|Publication number||US6471945 B2|
|Application number||US 09/741,523|
|Publication date||Oct 29, 2002|
|Filing date||Dec 20, 2000|
|Priority date||Mar 10, 2000|
|Also published as||CA2366963A1, CA2366963C, CN1243481C, CN1404363A, DE60128334D1, DE60128334T2, EP1265494A1, EP1265494B1, EP1776871A2, EP1776871A3, US20010043907, WO2001067884A1|
|Publication number||09741523, 741523, US 6471945 B2, US 6471945B2, US-B2-6471945, US6471945 B2, US6471945B2|
|Inventors||Shiuh John Luo, Samantha K. Holme|
|Original Assignee||Warner-Lambert Company|
|Export Citation||BiBTeX, EndNote, RefMan|
|Patent Citations (49), Referenced by (74), Classifications (42), Legal Events (10)|
|External Links: USPTO, USPTO Assignment, Espacenet|
This application claims the priority of U.S. Provisional Patent Application Ser. No. 60/188,554 filed on Mar. 10, 2000.
The present invention is generally directed to chewing gum and confectionery compositions containing an effective amount of a stain removing component selected from anionic and non-ionic surfactants and to processes of making the compositions in a manner which facilitates the release of the stain removing component.
Tooth whitening or stain removing components are known to be added to dentifrice compositions such as toothpastes, mouthwashes, and the like. Such compositions include dicalcium phosphates, peroxides, percarbonates and the like such as disclosed in, for example, U.S. Pat. Nos. 5,256,402; and 5,824,291.
The employment of surfactants including non-ionic surfactants is known for laundry detergent compositions. Such surfactants are disclosed, for example, in International Publication Nos. WO 92/06160 and WO 95/33034. The use of non-ionic surfactants in laundry detergent compositions is known to improve the effectiveness of such compositions against greasy/oily stains.
U.S. Pat. No. 5,645,821 discloses an oral hygiene composition to clean and whiten teeth which includes water, gelling agent, anionic surfactant and a mixture of alkaline earth metal hydroxides and carbonates. WO 88/00463 discloses an oral composition for removing and/or preventing plaque and for removing stains which includes an oily compatible surfactant and at least one weight percent of a benzoic acid salt. The composition is also stated to contain a biocide such as chlorhexidine or derivative thereof. An exemplified surfactant is sodium lauryl sulfate and the composition is also stated to contain plasticizers including polyethylene glycol, glycerin and the like. The reference states that the composition may be used in the form of dentifrices, lozenges or chewing gum.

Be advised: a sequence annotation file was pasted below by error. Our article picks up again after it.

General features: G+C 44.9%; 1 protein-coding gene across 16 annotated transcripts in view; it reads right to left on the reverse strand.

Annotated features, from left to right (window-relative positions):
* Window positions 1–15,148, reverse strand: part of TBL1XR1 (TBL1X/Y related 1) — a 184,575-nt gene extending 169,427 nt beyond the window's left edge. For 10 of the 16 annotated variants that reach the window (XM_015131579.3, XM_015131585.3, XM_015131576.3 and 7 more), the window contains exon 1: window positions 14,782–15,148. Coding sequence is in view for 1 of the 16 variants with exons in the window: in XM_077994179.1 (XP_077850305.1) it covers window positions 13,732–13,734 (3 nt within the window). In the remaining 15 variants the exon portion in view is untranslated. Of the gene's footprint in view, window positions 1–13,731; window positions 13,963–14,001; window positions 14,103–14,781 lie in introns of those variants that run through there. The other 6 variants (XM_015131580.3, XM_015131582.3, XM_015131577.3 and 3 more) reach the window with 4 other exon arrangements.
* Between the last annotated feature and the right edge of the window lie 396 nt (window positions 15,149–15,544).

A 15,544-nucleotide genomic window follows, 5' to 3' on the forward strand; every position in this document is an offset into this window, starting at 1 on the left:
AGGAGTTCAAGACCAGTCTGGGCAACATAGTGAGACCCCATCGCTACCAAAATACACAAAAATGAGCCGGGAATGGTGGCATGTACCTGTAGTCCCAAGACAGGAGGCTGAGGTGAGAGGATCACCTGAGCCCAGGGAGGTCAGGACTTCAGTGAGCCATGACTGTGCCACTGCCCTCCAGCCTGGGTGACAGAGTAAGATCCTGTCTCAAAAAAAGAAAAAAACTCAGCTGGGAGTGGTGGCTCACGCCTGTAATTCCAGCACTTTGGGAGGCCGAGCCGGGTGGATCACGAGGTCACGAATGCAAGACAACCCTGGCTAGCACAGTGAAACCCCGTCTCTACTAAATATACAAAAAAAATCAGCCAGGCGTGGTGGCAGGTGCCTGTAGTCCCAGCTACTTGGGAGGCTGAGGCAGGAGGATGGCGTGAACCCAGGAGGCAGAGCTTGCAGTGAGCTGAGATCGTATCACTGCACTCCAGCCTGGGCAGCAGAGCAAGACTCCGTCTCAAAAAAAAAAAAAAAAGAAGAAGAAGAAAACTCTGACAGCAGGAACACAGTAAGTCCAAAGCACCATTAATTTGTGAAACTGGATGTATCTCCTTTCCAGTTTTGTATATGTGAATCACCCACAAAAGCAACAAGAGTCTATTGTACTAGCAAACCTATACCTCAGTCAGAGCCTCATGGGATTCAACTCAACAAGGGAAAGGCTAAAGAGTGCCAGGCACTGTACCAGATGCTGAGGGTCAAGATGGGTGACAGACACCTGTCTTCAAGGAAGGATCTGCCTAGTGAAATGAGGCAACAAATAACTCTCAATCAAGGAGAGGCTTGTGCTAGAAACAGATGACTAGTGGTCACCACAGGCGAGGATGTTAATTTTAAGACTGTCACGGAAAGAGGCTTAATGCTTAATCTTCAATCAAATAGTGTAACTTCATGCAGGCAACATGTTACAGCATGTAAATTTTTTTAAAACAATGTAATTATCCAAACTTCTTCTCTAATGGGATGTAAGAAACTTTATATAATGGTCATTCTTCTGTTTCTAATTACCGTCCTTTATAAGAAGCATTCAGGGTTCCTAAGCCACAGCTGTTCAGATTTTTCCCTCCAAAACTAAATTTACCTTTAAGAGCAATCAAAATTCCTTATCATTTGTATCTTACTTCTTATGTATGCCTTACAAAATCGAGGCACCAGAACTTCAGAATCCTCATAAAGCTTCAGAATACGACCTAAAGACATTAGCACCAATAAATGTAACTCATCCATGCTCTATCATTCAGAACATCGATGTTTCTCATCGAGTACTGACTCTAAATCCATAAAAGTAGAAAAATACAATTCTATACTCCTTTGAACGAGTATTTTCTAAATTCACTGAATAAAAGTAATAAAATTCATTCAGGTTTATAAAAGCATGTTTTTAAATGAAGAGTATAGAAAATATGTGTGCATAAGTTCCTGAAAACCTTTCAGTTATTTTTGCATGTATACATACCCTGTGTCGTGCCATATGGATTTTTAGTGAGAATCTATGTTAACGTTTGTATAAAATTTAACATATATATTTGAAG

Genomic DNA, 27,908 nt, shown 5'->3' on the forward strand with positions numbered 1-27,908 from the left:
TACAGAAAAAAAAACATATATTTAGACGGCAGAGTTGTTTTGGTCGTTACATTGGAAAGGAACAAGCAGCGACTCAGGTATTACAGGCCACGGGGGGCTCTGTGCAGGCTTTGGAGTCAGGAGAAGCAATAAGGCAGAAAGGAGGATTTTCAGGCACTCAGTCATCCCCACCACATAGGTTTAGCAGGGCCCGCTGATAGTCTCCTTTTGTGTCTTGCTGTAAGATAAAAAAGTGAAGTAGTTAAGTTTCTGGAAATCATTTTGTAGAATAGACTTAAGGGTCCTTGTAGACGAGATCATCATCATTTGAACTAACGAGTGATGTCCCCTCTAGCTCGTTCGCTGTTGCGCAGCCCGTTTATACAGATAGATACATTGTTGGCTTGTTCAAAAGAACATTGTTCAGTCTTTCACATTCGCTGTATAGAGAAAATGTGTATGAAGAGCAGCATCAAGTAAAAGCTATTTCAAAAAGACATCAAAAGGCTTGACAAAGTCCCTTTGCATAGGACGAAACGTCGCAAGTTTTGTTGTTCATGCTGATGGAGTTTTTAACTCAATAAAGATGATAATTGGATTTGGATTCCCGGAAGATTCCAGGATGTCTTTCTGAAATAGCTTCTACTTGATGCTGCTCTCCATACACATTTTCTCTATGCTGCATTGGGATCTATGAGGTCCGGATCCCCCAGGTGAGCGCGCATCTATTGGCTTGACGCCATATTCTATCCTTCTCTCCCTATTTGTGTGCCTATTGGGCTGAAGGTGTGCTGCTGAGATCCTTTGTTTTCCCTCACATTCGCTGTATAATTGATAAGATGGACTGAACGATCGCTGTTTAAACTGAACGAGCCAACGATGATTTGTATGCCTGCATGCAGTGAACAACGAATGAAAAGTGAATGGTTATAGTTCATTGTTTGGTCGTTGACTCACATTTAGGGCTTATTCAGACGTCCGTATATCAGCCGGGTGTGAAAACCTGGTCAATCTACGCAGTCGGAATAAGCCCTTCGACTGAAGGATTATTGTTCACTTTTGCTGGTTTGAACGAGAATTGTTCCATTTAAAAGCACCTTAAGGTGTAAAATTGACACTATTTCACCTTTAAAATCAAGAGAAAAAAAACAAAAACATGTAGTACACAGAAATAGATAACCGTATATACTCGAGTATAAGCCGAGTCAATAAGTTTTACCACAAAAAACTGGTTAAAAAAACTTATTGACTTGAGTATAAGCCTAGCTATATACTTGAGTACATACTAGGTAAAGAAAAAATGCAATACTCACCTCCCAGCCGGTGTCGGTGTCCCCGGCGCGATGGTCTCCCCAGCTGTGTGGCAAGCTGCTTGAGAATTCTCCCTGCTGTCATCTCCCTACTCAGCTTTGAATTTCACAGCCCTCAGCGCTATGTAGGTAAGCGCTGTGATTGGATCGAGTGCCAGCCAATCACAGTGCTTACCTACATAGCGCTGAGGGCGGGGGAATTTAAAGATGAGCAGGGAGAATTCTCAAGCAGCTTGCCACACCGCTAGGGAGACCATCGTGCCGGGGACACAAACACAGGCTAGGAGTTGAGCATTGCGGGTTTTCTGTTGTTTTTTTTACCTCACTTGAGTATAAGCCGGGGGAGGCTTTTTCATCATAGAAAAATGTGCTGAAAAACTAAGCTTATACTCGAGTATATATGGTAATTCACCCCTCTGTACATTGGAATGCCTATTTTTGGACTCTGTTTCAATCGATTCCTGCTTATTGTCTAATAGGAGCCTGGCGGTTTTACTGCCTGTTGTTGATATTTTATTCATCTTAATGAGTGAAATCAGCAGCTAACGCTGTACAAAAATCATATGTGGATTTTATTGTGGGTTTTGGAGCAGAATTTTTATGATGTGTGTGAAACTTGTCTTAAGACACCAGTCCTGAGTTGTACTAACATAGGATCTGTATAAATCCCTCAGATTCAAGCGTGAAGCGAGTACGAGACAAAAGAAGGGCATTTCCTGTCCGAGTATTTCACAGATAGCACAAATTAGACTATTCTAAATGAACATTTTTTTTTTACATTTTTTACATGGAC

Other chewing gum compositions and the active ingredient for removing stains disclosed therein include WO 99/43294 (chlorite ion); WO 99/27798 (a water-soluble product including sodium bicarbonate and encapsulated aspartame); Chinese Patent Document No. 1196235 (hydrogen peroxide); U.S. Pat. No. 5,824,291 (alkaline metal carbonate peroxyhydrates); WO 98/29088 (cysteine proteinase); WO 98/18339 (bone minerals, calcium triphosphate and/or hydroxyapatite); and U.S. Pat. No. 5,629,035 (alkaline metal bicarbonates).
U.S. Pat. No. 4,952,407 discloses a gum composition containing a dental plaque removing agent in the form of glycerol monolaurate. The composition typically includes a high filler content wherein the filler is an inorganic material such as calcium carbonate, talc, sodium bicarbonate dicalcium phosphate and mixtures thereof.
For coated chewing gum compositions, it is known to provide an active agent such as a medicament in the chewing gum coating and optionally in the core such as disclosed in WO 00/35296 and WO 00/35298.
Unlike toothpaste, mouthwash and other dentifrice compositions, gum compositions present unique problems in delivering agents. Chewing gum compositions typically comprise a water-insoluble gum base which provides the bulk to the gum composition but which invariably traps agents having compatibility with the gum base. Adding additional amounts of an agent is problematical because the same can have an adverse effect on the integrity, sensory and/or taste properties of the gum composition.